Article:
Atlanta, Georgia (CNN) -- You could call it "Ellisworld."
It's a place filled with laconic, distant characters, brand names and coolly assessed surroundings.
Details magazine told its creator, Bret Easton Ellis, "Your critique of society now seems way ahead of the curve. In a way, you invented Paris Hilton and Spencer Pratt and the Kardashians." The UK newspaper The Guardian even called a slate of young writers with similar styles and interests, such as Tao Lin and Aatish Taseer, the "Easton Ellis Generation."
But the man himself says he doesn't start with the intention of making big, influential statements. For him, it's very personal.
"I'm thinking about things that have to do with my own pain or inner turmoil or alienation or stress or loneliness, and then a novel becomes formed through these feelings," Ellis said in an interview at CNN Center. "I don't sit down one morning and automatically sit up and say, I'm going to write a grand, sweeping indictment of Wall Street, so I'm going to write 'American Psycho,' or I'm going to write a dark Hollywood novel that's also the sequel to 'Less than Zero,' [and] I'm going to start it Monday. It doesn't work that way."
That sequel to "Less Than Zero" -- Ellis' first book, and the one that launched his career -- is "Imperial Bedrooms." Among its characters are movie producers, drug dealers, on-the-make actresses and lonely alcoholic writers, people for whom wealth or self-promotion have bred cold detachment. Some are the characters from "Zero" now 25 years older, though generally no wiser.
Clay, "Zero's" narrator, is the alcoholic writer, who's returned to Los Angeles to turn one of his books into a movie. In the process, he re-enters the orbits of his old school friends Julian, Blair, Rip and Trent.
They're still trying to connect -- and still failing.
Ellis has explored that darkness and alienation in all of his novels, whether they involve the recent high school graduates of "Zero," the serial killer of "American Psycho" or the narrator (named, not incidentally, Bret Easton Ellis) of "Lunar Park."
His style and subject matter have divided critics from the beginning, and Ellis' quick rise to fame prompted many to pull out their knives.
The son of a wealthy real estate investor, a child of the Southern California lifestyle he wrote about, Ellis first emerged on the literary scene as a 21-year-old Bennington College student. His chilly prose in "Zero" earned mixed reviews, and his membership in the New York club scene was mocked, particularly by the acerbic Spy magazine.
"I think the American press did want a very groomed writerly person who was the epitome of what they like to look at as 'literary youth,' and I just didn't fit the bill," he says now.
The clamor rose to new heights with "American Psycho," his 1991 novel about an extremely rogue Wall Street trader. The book's detailed descriptions of murder and mutilation prompted its original publisher to drop the work before publication and inspired protests from the National Organization for Women about the book's treatment of women.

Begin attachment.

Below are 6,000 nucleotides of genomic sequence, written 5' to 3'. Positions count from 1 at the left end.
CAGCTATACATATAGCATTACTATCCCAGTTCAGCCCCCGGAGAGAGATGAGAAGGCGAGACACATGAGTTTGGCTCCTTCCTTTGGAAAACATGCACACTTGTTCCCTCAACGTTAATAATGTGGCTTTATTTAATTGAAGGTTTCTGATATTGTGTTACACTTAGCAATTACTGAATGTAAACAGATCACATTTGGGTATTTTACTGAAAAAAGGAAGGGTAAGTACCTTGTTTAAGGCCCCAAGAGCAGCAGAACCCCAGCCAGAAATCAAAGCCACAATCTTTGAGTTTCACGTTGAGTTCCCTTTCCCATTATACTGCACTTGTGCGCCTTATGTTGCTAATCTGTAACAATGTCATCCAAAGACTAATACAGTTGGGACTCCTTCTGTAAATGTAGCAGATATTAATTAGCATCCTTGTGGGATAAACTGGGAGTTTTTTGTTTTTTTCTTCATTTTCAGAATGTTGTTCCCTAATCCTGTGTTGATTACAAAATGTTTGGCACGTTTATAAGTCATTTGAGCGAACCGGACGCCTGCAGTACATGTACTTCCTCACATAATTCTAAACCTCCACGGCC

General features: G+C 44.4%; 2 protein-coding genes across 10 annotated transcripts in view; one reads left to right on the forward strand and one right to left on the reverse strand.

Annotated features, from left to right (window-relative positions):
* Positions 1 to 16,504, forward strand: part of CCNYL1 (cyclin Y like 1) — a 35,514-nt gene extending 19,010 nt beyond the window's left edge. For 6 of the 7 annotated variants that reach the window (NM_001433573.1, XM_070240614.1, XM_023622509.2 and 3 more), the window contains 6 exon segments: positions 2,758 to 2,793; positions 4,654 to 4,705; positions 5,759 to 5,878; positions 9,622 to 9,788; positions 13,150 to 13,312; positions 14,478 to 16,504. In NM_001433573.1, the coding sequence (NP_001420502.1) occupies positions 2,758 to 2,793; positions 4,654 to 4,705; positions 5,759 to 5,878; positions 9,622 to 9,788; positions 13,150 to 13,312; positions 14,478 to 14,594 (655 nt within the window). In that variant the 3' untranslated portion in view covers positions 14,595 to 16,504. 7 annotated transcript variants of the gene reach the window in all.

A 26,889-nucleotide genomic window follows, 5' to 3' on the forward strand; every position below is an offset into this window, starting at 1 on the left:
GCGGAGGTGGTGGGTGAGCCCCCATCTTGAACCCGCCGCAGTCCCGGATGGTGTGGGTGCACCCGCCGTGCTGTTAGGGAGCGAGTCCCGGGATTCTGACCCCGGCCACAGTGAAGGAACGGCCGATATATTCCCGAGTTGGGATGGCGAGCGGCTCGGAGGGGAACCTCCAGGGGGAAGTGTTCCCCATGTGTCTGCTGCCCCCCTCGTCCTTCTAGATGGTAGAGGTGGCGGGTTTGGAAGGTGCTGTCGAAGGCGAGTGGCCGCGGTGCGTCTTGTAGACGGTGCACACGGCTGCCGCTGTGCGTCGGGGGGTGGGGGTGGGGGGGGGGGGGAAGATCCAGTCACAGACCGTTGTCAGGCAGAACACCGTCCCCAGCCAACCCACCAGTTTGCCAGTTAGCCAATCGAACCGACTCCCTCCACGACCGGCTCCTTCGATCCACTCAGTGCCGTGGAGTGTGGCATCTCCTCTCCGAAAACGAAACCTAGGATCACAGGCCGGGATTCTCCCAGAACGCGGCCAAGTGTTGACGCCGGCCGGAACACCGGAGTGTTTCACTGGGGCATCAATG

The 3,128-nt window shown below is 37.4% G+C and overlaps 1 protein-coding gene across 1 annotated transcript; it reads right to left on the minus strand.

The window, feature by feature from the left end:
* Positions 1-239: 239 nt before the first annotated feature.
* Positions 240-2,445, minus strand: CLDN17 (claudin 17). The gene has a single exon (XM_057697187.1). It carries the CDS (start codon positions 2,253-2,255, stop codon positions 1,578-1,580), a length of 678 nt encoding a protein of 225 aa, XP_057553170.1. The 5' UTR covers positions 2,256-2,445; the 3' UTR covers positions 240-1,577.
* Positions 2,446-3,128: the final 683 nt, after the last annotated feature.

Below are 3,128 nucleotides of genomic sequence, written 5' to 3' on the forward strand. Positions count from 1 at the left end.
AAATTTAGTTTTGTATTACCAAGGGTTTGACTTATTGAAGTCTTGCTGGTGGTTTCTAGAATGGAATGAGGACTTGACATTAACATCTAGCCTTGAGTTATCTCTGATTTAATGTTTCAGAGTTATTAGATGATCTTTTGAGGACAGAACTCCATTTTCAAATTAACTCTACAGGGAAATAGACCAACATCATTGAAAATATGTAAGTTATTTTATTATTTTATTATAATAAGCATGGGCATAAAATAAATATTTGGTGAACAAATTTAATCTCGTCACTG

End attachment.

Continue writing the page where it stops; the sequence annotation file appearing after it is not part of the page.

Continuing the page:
Almost 20 years later, Ellis is still surprised -- and amused -- by the controversy.
"You've got to understand, I did not really take it all that seriously . People, I think, had misread the book," he says, explaining that "Psycho" got caught up in the late-'80s/early-'90s politically correct atmosphere that made pariahs of the rap group 2 Live Crew, photographer Robert Mapplethorpe and singer Madonna.
"This narrative started taking place about the book that wasn't true. And I just had to sit on the sidelines and watch it play out. ... The book was one thing I had spent three years working on, and I knew it wasn't what the press was calling it."
Ellis got the last laugh. In the years since, the book spawned a 2000 film starring Christian Bale (and a straight-to-video sequel with Mila Kunis and William Shatner); lead character Patrick Bateman is featured on websites (one graphic design site, devoted to clever business cards, gave it the headline "Patrick Bateman could kill for these business card designs"); and then there's that fascination with celebrities, money and luxury goods, which is ... well, everywhere.
But he's still as divisive as ever, as "Imperial Bedrooms" reviews attest: "very much on target," said Clark Collis of Entertainment Weekly, awarding the book an A-minus; "empty," "a work of limited imagination that all too deftly simulates the effects of having no imagination at all," wrote Janet Maslin in The New York Times.
Even his influence gets knocked: "Here are the short choppy chapters; the flat run-on passages; the authorial ennui and banal recitation of brand names -- all of which felt fresh when he premiered them in 'Less Than Zero' and now have been cribbed by two decades worth of Comp Lit majors," said the San Francisco Chronicle's review.
Ellis says he doesn't care. His dismisses talk of a "Bedrooms" movie -- "I have no idea what's going on with that. There's nothing in the works" -- and looks to others for inspiration. For "Imperial Bedrooms," his literary influences included L.A. noir specialist Raymond Chandler and a longtime lodestar, Joan Didion.
Indeed, he's returned to L.A. himself, moving back about four years ago after almost 20 years in New York.
So the City of Angels, which he paints with such bleak colors in "Bedrooms," can't be all that bad, can it? Of course not, he says of the city of his birth. The portrayal is nothing ... personal.
"I like Los Angeles," he says. "I don't think L.A. really is the problem. I think it's the characters who are the problems."